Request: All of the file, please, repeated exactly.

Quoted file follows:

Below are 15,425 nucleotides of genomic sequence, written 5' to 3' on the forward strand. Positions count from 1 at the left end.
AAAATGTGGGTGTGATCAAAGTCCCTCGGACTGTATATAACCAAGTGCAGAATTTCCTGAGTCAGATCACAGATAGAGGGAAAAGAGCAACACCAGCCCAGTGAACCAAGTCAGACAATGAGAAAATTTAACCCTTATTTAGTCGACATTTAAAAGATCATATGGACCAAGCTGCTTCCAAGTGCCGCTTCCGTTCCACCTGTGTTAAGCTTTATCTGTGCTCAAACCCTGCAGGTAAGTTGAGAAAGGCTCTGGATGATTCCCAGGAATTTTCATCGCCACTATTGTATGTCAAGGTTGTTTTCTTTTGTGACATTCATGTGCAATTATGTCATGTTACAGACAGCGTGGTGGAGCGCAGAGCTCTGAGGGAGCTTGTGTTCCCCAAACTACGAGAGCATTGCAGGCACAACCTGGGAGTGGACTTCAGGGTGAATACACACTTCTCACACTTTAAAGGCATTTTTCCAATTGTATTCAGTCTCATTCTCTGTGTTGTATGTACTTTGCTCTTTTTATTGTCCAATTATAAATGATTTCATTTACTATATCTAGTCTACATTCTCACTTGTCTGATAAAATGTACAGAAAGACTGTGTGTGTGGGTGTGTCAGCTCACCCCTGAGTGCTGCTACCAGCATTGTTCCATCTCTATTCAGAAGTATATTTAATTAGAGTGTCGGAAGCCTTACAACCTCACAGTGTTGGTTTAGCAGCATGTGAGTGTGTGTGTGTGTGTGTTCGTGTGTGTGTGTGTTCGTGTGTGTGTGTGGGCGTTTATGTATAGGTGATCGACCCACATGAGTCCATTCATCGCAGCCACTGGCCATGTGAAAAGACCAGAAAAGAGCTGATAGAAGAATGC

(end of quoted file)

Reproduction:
Below are 15,425 nucleotides of genomic sequence, written 5' to 3' on the forward strand. Positions count from 1 at the left end.
AAAATGTGGGTGTGATCAAAGTCCCTCGGACTGTATATAACCAAGTGCAGAATTTCCTGAGTCAGATCACAGATAGAGGGAAAAGAGCAACACCAGCCCAGTGAACCAAGTCAGACAATGAGAAAATTTAACCCTTATTTAGTCGACATTTAAAAGATCATATGGACCAAGCTGCTTCCAAGTGCCGCTTCCGTTCCACCTGTGTTAAGCTTTATCTGTGCTCAAACCCTGCAGGTAAGTTGAGAAAGGCTCTGGATGATTCCCAGGAATTTTCATCGCCACTATTGTATGTCAAGGTTGTTTTCTTTTGTGACATTCATGTGCAATTATGTCATGTTACAGACAGCGTGGTGGAGCGCAGAGCTCTGAGGGAGCTTGTGTTCCCCAAACTACGAGAGCATTGCAGGCACAACCTGGGAGTGGACTTCAGGGTGAATACACACTTCTCACACTTTAAAGGCATTTTTCCAATTGTATTCAGTCTCATTCTCTGTGTTGTATGTACTTTGCTCTTTTTATTGTCCAATTATAAATGATTTCATTTACTATATCTAGTCTACATTCTCACTTGTCTGATAAAATGTACAGAAAGACTGTGTGTGTGGGTGTGTCAGCTCACCCCTGAGTGCTGCTACCAGCATTGTTCCATCTCTATTCAGAAGTATATTTAATTAGAGTGTCGGAAGCCTTACAACCTCACAGTGTTGGTTTAGCAGCATGTGAGTGTGTGTGTGTGTGTGTTCGTGTGTGTGTGTGTTCGTGTGTGTGTGTGGGCGTTTATGTATAGGTGATCGACCCACATGAGTCCATTCATCGCAGCCACTGGCCATGTGAAAAGACCAGAAAAGAGCTGATAGAAGAATGC